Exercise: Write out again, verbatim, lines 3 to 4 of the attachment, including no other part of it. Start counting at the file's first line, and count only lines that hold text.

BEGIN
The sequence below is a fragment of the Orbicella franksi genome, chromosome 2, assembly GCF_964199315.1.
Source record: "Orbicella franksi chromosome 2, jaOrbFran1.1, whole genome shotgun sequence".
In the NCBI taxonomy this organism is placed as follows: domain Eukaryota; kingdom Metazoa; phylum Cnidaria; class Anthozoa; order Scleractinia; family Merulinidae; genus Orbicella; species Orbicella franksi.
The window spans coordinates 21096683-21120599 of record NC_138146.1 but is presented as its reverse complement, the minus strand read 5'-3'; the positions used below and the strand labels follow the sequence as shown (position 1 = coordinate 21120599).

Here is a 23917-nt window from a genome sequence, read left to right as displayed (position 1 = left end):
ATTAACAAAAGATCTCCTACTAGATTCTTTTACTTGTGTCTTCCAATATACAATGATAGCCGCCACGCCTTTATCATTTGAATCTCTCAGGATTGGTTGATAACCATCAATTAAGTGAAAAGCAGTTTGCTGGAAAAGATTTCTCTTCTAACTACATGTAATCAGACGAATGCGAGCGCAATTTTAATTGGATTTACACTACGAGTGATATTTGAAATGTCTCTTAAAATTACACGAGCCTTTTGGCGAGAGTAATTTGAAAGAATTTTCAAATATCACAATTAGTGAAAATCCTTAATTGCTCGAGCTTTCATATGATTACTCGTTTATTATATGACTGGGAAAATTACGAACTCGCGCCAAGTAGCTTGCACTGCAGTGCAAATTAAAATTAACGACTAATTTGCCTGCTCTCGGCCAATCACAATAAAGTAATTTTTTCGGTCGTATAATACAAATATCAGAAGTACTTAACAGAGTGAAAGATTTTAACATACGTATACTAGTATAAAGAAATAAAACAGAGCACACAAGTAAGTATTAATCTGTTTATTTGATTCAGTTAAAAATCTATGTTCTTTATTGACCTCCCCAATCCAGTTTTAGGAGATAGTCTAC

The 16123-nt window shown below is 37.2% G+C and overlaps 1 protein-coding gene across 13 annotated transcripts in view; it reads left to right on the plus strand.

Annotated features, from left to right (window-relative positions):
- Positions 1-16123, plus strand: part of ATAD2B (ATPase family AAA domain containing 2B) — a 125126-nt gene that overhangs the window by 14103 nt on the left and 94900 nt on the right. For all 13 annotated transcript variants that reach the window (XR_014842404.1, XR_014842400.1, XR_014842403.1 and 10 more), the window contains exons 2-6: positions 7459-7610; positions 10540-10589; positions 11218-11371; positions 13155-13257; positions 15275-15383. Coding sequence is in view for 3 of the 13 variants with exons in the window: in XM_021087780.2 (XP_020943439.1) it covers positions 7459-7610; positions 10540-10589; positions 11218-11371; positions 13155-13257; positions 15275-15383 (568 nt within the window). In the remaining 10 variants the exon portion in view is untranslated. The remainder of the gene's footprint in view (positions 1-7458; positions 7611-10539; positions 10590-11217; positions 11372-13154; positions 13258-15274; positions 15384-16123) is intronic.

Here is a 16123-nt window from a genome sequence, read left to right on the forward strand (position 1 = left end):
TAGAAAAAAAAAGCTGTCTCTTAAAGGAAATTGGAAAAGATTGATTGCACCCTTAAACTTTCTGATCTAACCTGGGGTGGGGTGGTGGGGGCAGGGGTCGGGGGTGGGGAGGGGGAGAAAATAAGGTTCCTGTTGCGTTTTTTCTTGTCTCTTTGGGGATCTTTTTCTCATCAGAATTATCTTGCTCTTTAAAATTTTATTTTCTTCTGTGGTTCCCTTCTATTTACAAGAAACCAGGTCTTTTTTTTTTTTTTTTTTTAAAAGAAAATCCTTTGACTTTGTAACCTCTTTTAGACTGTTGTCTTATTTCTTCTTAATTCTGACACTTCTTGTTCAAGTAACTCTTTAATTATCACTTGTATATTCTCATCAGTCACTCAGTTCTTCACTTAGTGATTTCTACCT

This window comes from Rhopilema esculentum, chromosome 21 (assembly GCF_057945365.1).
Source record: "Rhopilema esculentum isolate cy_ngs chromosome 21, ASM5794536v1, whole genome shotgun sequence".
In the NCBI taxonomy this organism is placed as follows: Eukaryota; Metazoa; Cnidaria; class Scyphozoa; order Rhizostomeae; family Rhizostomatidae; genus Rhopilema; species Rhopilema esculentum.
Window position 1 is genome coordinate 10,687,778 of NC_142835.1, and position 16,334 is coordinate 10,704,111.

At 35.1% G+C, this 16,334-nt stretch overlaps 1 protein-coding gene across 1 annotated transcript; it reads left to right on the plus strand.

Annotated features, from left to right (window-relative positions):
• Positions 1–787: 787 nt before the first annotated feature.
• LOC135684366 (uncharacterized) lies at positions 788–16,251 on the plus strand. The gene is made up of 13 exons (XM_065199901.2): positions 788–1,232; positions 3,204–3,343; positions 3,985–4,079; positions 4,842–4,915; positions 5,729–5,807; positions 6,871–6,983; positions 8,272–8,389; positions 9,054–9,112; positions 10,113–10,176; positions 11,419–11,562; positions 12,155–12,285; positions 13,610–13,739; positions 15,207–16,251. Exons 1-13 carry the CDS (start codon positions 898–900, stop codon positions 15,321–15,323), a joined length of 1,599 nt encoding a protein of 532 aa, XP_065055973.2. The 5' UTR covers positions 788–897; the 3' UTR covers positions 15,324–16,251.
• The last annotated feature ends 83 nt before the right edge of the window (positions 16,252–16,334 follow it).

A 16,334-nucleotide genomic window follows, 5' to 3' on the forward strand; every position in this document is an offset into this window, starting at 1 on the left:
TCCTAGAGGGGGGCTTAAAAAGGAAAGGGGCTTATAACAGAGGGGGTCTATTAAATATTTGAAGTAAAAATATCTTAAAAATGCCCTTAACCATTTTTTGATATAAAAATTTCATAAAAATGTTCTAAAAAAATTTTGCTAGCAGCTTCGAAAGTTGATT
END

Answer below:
In the NCBI taxonomy this organism is placed as follows: domain Eukaryota; kingdom Metazoa; phylum Cnidaria; class Anthozoa; order Scleractinia; family Merulinidae; genus Orbicella; species Orbicella franksi.
The window spans coordinates 21096683-21120599 of record NC_138146.1 but is presented as its reverse complement, the minus strand read 5'-3'; the positions used below and the strand labels follow the sequence as shown (position 1 = coordinate 21120599).